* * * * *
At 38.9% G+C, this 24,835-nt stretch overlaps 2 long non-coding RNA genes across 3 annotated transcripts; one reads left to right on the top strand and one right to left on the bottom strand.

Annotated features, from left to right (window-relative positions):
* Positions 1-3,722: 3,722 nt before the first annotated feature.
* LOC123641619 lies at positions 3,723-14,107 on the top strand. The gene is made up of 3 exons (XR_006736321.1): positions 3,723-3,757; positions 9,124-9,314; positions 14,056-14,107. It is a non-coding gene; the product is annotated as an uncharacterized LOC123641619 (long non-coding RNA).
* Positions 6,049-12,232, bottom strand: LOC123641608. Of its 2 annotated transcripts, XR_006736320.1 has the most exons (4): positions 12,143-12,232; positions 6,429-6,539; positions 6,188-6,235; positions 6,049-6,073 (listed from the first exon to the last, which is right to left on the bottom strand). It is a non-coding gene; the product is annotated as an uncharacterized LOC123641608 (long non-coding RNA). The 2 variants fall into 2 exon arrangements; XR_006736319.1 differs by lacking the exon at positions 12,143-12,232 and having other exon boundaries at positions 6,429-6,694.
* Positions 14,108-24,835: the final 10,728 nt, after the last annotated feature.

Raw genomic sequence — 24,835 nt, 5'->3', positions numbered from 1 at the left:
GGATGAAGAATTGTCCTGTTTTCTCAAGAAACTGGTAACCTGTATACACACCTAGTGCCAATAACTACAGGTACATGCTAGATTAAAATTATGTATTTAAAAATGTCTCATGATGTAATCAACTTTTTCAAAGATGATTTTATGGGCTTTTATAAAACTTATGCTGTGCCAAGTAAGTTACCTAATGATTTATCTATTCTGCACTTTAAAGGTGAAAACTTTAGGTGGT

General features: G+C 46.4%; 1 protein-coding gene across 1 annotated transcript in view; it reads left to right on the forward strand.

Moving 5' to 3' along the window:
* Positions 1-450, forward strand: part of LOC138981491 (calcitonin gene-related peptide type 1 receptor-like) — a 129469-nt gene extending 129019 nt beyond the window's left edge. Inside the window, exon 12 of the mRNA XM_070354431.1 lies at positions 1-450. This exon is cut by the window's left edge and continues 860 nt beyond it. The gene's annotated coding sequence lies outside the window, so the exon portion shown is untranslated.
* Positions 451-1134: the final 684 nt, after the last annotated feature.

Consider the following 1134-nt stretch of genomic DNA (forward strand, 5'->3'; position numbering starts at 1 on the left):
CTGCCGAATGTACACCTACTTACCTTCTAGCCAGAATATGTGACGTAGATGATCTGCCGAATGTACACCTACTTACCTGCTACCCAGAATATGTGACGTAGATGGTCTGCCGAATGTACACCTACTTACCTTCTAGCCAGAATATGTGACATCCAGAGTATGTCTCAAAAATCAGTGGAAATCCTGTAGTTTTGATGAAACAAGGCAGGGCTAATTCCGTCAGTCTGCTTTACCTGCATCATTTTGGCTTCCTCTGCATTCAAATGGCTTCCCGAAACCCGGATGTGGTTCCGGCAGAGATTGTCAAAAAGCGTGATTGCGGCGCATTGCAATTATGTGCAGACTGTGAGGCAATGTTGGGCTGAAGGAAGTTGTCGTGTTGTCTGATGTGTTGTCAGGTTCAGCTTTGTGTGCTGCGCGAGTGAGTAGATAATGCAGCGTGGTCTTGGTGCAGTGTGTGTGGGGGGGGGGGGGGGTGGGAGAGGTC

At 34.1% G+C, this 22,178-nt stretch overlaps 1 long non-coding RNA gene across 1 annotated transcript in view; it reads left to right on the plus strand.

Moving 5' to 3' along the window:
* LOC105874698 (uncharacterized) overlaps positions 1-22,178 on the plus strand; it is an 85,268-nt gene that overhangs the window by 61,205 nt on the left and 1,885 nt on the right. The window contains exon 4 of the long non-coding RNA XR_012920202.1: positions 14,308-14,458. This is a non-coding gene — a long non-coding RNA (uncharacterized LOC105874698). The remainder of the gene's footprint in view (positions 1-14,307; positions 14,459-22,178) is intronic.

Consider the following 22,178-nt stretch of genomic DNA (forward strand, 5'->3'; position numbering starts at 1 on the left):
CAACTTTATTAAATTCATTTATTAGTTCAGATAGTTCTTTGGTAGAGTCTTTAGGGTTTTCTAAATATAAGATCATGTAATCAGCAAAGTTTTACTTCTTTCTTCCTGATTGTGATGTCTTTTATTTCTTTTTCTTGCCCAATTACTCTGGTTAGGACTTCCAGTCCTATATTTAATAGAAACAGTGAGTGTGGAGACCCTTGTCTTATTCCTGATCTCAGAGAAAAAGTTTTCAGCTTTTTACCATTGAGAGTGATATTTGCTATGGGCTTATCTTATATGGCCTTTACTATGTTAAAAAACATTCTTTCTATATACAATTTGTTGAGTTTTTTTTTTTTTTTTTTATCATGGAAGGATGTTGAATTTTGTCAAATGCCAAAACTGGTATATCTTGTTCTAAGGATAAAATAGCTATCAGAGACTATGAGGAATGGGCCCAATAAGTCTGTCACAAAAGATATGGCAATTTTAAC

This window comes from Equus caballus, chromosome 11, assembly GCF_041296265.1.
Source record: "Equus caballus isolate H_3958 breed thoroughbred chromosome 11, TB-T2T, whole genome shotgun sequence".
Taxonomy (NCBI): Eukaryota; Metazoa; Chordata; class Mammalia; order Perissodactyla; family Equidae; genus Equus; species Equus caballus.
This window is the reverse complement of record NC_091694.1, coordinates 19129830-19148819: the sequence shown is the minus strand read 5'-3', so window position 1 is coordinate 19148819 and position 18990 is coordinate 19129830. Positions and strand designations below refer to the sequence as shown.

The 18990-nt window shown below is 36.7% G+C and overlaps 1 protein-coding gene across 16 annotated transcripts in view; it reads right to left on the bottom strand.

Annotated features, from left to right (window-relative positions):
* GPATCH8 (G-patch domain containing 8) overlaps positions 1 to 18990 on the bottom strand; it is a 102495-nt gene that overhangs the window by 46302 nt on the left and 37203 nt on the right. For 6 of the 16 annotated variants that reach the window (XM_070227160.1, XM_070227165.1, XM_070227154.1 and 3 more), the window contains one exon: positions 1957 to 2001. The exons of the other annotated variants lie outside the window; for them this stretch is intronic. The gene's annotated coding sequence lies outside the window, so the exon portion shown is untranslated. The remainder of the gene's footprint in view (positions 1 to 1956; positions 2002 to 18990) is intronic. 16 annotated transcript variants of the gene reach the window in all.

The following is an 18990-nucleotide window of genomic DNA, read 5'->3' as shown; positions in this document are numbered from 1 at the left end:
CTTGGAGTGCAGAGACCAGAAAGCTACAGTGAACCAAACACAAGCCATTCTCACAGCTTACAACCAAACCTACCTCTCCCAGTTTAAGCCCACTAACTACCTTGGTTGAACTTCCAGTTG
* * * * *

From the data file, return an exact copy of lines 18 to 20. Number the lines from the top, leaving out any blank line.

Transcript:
Consider the following 22,178-nt stretch of genomic DNA (forward strand, 5'->3'; position numbering starts at 1 on the left):
CAACTTTATTAAATTCATTTATTAGTTCAGATAGTTCTTTGGTAGAGTCTTTAGGGTTTTCTAAATATAAGATCATGTAATCAGCAAAGTTTTACTTCTTTCTTCCTGATTGTGATGTCTTTTATTTCTTTTTCTTGCCCAATTACTCTGGTTAGGACTTCCAGTCCTATATTTAATAGAAACAGTGAGTGTGGAGACCCTTGTCTTATTCCTGATCTCAGAGAAAAAGTTTTCAGCTTTTTACCATTGAGAGTGATATTTGCTATGGGCTTATCTTATATGGCCTTTACTATGTTAAAAAACATTCTTTCTATATACAATTTGTTGAGTTTTTTTTTTTTTTTTTTATCATGGAAGGATGTTGAATTTTGTCAAATGCCAAAACTGGTATATCTTGTTCTAAGGATAAAATAGCTATCAGAGACTATGAGGAATGGGCCCAATAAGTCTGTCACAAAAGATATGGCAATTTTAAC

This window comes from Equus caballus, chromosome 11, assembly GCF_041296265.1.